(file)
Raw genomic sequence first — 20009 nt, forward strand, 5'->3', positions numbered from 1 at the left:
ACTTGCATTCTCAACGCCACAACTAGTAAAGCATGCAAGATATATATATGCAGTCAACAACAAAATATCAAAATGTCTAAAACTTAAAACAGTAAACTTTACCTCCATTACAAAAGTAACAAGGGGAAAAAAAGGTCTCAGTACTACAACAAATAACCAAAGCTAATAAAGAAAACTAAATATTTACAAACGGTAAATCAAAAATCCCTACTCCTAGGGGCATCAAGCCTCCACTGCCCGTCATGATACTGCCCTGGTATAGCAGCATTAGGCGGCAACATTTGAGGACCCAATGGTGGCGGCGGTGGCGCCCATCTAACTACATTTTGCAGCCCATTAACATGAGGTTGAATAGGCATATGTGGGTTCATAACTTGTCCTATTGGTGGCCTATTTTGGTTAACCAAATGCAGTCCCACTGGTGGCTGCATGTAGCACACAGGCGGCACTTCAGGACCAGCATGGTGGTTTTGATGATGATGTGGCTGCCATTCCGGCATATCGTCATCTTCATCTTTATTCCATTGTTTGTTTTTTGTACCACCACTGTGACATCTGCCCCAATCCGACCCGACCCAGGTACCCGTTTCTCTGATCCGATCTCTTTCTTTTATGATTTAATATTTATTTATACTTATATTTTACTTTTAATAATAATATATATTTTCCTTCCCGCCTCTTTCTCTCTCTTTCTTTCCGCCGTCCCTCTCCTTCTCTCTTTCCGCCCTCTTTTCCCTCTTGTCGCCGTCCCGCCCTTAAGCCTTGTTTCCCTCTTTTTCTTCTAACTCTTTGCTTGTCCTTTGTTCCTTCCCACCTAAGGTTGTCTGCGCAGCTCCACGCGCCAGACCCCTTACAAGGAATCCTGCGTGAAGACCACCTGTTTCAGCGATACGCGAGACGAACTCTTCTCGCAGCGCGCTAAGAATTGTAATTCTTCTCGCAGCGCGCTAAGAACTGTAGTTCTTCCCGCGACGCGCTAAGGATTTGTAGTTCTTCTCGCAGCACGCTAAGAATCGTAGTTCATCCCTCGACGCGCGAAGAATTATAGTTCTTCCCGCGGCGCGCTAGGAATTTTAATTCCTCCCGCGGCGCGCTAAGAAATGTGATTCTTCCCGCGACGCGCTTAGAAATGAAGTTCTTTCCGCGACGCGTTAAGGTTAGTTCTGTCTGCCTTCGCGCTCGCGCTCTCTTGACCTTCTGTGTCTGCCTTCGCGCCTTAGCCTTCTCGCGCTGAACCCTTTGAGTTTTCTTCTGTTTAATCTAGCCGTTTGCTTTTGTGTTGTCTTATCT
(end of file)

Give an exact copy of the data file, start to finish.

Raw genomic sequence first — 20009 nt, forward strand, 5'->3', positions numbered from 1 at the left:
ACTTGCATTCTCAACGCCACAACTAGTAAAGCATGCAAGATATATATATGCAGTCAACAACAAAATATCAAAATGTCTAAAACTTAAAACAGTAAACTTTACCTCCATTACAAAAGTAACAAGGGGAAAAAAAGGTCTCAGTACTACAACAAATAACCAAAGCTAATAAAGAAAACTAAATATTTACAAACGGTAAATCAAAAATCCCTACTCCTAGGGGCATCAAGCCTCCACTGCCCGTCATGATACTGCCCTGGTATAGCAGCATTAGGCGGCAACATTTGAGGACCCAATGGTGGCGGCGGTGGCGCCCATCTAACTACATTTTGCAGCCCATTAACATGAGGTTGAATAGGCATATGTGGGTTCATAACTTGTCCTATTGGTGGCCTATTTTGGTTAACCAAATGCAGTCCCACTGGTGGCTGCATGTAGCACACAGGCGGCACTTCAGGACCAGCATGGTGGTTTTGATGATGATGTGGCTGCCATTCCGGCATATCGTCATCTTCATCTTTATTCCATTGTTTGTTTTTTGTACCACCACTGTGACATCTGCCCCAATCCGACCCGACCCAGGTACCCGTTTCTCTGATCCGATCTCTTTCTTTTATGATTTAATATTTATTTATACTTATATTTTACTTTTAATAATAATATATATTTTCCTTCCCGCCTCTTTCTCTCTCTTTCTTTCCGCCGTCCCTCTCCTTCTCTCTTTCCGCCCTCTTTTCCCTCTTGTCGCCGTCCCGCCCTTAAGCCTTGTTTCCCTCTTTTTCTTCTAACTCTTTGCTTGTCCTTTGTTCCTTCCCACCTAAGGTTGTCTGCGCAGCTCCACGCGCCAGACCCCTTACAAGGAATCCTGCGTGAAGACCACCTGTTTCAGCGATACGCGAGACGAACTCTTCTCGCAGCGCGCTAAGAATTGTAATTCTTCTCGCAGCGCGCTAAGAACTGTAGTTCTTCCCGCGACGCGCTAAGGATTTGTAGTTCTTCTCGCAGCACGCTAAGAATCGTAGTTCATCCCTCGACGCGCGAAGAATTATAGTTCTTCCCGCGGCGCGCTAGGAATTTTAATTCCTCCCGCGGCGCGCTAAGAAATGTGATTCTTCCCGCGACGCGCTTAGAAATGAAGTTCTTTCCGCGACGCGTTAAGGTTAGTTCTGTCTGCCTTCGCGCTCGCGCTCTCTTGACCTTCTGTGTCTGCCTTCGCGCCTTAGCCTTCTCGCGCTGAACCCTTTGAGTTTTCTTCTGTTTAATCTAGCCGTTTGCTTTTGTGTTGTCTTATCT